As a result when all Millennials had become Family Millennials (ca. 2020), the state of California and the city of Los Angeles enacted laws which made it foolish for family Millennials to buy into a single family area. The developers had discovered that buying R-1 homes and tearing them down was cheaper than buying RSO complexes.  Also, the developers figured that R-1 areas have less crime, and hence, they could rent their apartments more easily if they were in Los Feliz than in South LA. But R-1 zoning impeded the developers’ invasion of R-1 areas. 

Another Example of the Folly of Supply Side Economics 

The fact that developers want to build ADUs, duplexes, fourplexes and 99-unit poverty projects in single family areas does not mean that family Millennials want to live in those places.  One constant over the centuries is the American dream of a detached home with a yard for a dog and kids to play.  The dream is not to rent a tiny ADU in the corner of someone else’s back yard.  Nor, do they want a cramped fourplex on 1,750 sq foot plot.  Thus, the idea that family Millennials want to live in ADU’s, SB 9 or SB 10 units is another supply side delusion. 

But Wait, it Gets Worse 

A home is both a place for the family and the best way to accumulate wealth.  The family home tends to be a retired couple’s major asset.  One cannot gain equity renting – 100% of rent leaves their pockets never to return.  When renters reach retirement, they face rent increases. Retired homeowners live rent free as their mortgages are paid off; their equity is a huge financial cushion. 

Buying a R-1 Home Has Become a Form of Russian Roulette 

Even if today’s family Millennials have the entire down payment, it would folly to buy into any LA neighborhood.  Since R-1 zoning has been abolished, there is no way to stop the house next door from becoming a 99-unit Section 8 housing.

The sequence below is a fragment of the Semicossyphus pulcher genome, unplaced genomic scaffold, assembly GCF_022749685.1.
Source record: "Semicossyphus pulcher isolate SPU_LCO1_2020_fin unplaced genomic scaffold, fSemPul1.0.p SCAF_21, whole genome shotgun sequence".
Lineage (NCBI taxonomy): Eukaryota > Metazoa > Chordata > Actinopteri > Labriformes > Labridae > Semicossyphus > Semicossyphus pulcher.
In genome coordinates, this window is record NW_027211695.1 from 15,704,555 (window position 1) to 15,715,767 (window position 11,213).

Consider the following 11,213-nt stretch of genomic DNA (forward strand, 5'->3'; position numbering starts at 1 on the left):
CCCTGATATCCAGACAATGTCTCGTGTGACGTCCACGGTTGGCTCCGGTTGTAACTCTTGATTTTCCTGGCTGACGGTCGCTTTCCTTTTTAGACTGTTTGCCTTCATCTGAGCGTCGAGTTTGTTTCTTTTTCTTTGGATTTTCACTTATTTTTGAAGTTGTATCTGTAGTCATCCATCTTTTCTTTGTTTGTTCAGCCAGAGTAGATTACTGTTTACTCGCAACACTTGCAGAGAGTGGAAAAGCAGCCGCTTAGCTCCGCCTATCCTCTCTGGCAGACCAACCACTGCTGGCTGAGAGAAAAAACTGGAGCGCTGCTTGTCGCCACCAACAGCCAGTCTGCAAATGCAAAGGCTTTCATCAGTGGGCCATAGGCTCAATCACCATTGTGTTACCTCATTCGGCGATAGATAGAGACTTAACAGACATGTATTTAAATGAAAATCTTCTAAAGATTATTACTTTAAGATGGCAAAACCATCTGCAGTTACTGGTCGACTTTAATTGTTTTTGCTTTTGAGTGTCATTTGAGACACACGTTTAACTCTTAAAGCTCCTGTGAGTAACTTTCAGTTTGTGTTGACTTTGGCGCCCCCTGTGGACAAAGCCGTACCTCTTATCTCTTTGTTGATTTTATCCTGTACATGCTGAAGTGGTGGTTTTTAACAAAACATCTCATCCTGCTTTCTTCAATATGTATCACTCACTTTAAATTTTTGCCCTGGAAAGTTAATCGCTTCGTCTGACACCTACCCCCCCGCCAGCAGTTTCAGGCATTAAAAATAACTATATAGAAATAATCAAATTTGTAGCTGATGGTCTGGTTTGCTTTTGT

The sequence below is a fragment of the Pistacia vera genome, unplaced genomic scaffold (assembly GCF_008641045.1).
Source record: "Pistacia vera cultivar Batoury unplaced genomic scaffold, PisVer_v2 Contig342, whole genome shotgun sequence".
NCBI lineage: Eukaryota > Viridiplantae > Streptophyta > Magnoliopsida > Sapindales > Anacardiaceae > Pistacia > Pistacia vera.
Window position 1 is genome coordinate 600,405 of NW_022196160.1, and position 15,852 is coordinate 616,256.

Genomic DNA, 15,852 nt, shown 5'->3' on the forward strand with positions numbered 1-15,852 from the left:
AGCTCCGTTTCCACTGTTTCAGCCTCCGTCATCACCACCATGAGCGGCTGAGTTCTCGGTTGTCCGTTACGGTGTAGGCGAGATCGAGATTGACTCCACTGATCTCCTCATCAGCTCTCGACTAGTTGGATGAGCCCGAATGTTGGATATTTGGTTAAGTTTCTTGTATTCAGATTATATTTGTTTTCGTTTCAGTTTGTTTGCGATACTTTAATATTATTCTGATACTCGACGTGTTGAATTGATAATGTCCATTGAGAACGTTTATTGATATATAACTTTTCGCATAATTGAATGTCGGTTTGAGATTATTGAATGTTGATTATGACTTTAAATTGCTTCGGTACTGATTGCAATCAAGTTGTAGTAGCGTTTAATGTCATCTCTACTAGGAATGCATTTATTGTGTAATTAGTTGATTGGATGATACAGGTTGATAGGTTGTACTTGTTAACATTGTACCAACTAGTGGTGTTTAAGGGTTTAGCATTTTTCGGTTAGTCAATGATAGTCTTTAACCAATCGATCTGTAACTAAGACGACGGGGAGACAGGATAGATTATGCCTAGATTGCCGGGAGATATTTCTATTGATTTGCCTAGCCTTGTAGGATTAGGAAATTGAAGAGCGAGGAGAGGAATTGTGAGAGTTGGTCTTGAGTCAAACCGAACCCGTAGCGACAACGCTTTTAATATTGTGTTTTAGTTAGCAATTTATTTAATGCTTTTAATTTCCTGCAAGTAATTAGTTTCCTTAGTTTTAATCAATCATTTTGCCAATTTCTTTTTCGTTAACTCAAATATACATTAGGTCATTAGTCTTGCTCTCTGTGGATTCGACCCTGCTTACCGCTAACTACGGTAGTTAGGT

Look at any street north of Franklin Avenue in Hollywood - Los Feliz.  If the city declares that the property is near a TOD, there can be a 99-unit poverty project at the corner of Franklin and Oxford. It need have no off-street parking.  Initially, the homeowners who sell out to developers will make a fortune, but as the neighborhood deteriorates, even the developers will avoid it.  Slumification is not a novel concept – just one which people have forgotten while zoning was protecting detached homes. 

If some family Millennials do get the down payment, why invest it in an area where the housing market may crash within 10 years?  Millennials need to recognize that by buying into the vastly overpriced housing market, they are making gigantic gifts to Wall Street via exorbitant mortgages.  After SB 9, SB 10, etc. all residential markets are unstable markets.  Any day a developer may buy one or two lots and ruin the neighborhood’s family character.   

SB 9, SB 10, and the 99 Poverty Unit Complexes make it economically unwise for a family Millennials to move into even established neighborhoods like Cheviot Hills, Hancock Park, or Windsor Square. The greater threat of SB 9 and SB 10 is that they are state wide. No area in California with detached single-family homes is safe.  Buying anywhere has become a crap shoot where the homeowner is the constant loser and Wall Street is the perennial winner.

(Richard Lee Abrams has been an attorney, a Realtor and community relations consultant as well as a CityWatch contributor.  You may email him at [email protected].  The opinions expressed by Mr. Abrams are not necessarily those of CityWatchLA.com.)